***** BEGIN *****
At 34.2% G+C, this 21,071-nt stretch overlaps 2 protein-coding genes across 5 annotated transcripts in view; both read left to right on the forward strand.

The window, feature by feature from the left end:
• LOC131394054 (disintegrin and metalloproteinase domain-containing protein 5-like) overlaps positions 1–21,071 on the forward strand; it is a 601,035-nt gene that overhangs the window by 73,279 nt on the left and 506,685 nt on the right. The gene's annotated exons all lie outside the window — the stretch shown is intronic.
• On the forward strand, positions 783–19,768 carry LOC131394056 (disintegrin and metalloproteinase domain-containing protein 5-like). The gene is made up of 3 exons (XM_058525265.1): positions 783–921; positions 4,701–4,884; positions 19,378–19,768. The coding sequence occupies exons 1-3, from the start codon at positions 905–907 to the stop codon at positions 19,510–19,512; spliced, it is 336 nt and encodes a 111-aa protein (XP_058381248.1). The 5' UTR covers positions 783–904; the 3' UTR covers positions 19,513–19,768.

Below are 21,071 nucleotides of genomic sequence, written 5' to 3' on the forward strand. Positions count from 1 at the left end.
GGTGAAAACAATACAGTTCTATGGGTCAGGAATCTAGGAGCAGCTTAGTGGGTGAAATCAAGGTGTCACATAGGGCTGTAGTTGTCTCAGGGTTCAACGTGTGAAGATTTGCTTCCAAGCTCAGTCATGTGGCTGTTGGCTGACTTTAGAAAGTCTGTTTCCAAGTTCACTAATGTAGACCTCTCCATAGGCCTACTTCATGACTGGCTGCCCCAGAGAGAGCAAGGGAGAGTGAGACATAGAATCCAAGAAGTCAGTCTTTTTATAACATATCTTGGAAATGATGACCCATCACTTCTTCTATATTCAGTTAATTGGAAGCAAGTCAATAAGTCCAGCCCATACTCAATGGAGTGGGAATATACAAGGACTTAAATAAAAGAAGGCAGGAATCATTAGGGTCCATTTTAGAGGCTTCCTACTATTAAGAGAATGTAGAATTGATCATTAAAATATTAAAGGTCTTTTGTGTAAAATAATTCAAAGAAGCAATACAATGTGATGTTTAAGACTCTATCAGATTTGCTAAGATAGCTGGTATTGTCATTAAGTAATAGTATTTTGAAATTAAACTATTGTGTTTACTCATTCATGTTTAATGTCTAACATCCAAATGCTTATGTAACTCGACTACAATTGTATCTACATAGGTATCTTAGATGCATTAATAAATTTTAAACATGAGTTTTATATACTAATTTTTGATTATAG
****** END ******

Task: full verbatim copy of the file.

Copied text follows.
At 34.2% G+C, this 21,071-nt stretch overlaps 2 protein-coding genes across 5 annotated transcripts in view; both read left to right on the forward strand.

The window, feature by feature from the left end:
• LOC131394054 (disintegrin and metalloproteinase domain-containing protein 5-like) overlaps positions 1–21,071 on the forward strand; it is a 601,035-nt gene that overhangs the window by 73,279 nt on the left and 506,685 nt on the right. The gene's annotated exons all lie outside the window — the stretch shown is intronic.
• On the forward strand, positions 783–19,768 carry LOC131394056 (disintegrin and metalloproteinase domain-containing protein 5-like). The gene is made up of 3 exons (XM_058525265.1): positions 783–921; positions 4,701–4,884; positions 19,378–19,768. The coding sequence occupies exons 1-3, from the start codon at positions 905–907 to the stop codon at positions 19,510–19,512; spliced, it is 336 nt and encodes a 111-aa protein (XP_058381248.1). The 5' UTR covers positions 783–904; the 3' UTR covers positions 19,513–19,768.

Below are 21,071 nucleotides of genomic sequence, written 5' to 3' on the forward strand. Positions count from 1 at the left end.
GGTGAAAACAATACAGTTCTATGGGTCAGGAATCTAGGAGCAGCTTAGTGGGTGAAATCAAGGTGTCACATAGGGCTGTAGTTGTCTCAGGGTTCAACGTGTGAAGATTTGCTTCCAAGCTCAGTCATGTGGCTGTTGGCTGACTTTAGAAAGTCTGTTTCCAAGTTCACTAATGTAGACCTCTCCATAGGCCTACTTCATGACTGGCTGCCCCAGAGAGAGCAAGGGAGAGTGAGACATAGAATCCAAGAAGTCAGTCTTTTTATAACATATCTTGGAAATGATGACCCATCACTTCTTCTATATTCAGTTAATTGGAAGCAAGTCAATAAGTCCAGCCCATACTCAATGGAGTGGGAATATACAAGGACTTAAATAAAAGAAGGCAGGAATCATTAGGGTCCATTTTAGAGGCTTCCTACTATTAAGAGAATGTAGAATTGATCATTAAAATATTAAAGGTCTTTTGTGTAAAATAATTCAAAGAAGCAATACAATGTGATGTTTAAGACTCTATCAGATTTGCTAAGATAGCTGGTATTGTCATTAAGTAATAGTATTTTGAAATTAAACTATTGTGTTTACTCATTCATGTTTAATGTCTAACATCCAAATGCTTATGTAACTCGACTACAATTGTATCTACATAGGTATCTTAGATGCATTAATAAATTTTAAACATGAGTTTTATATACTAATTTTTGATTATAG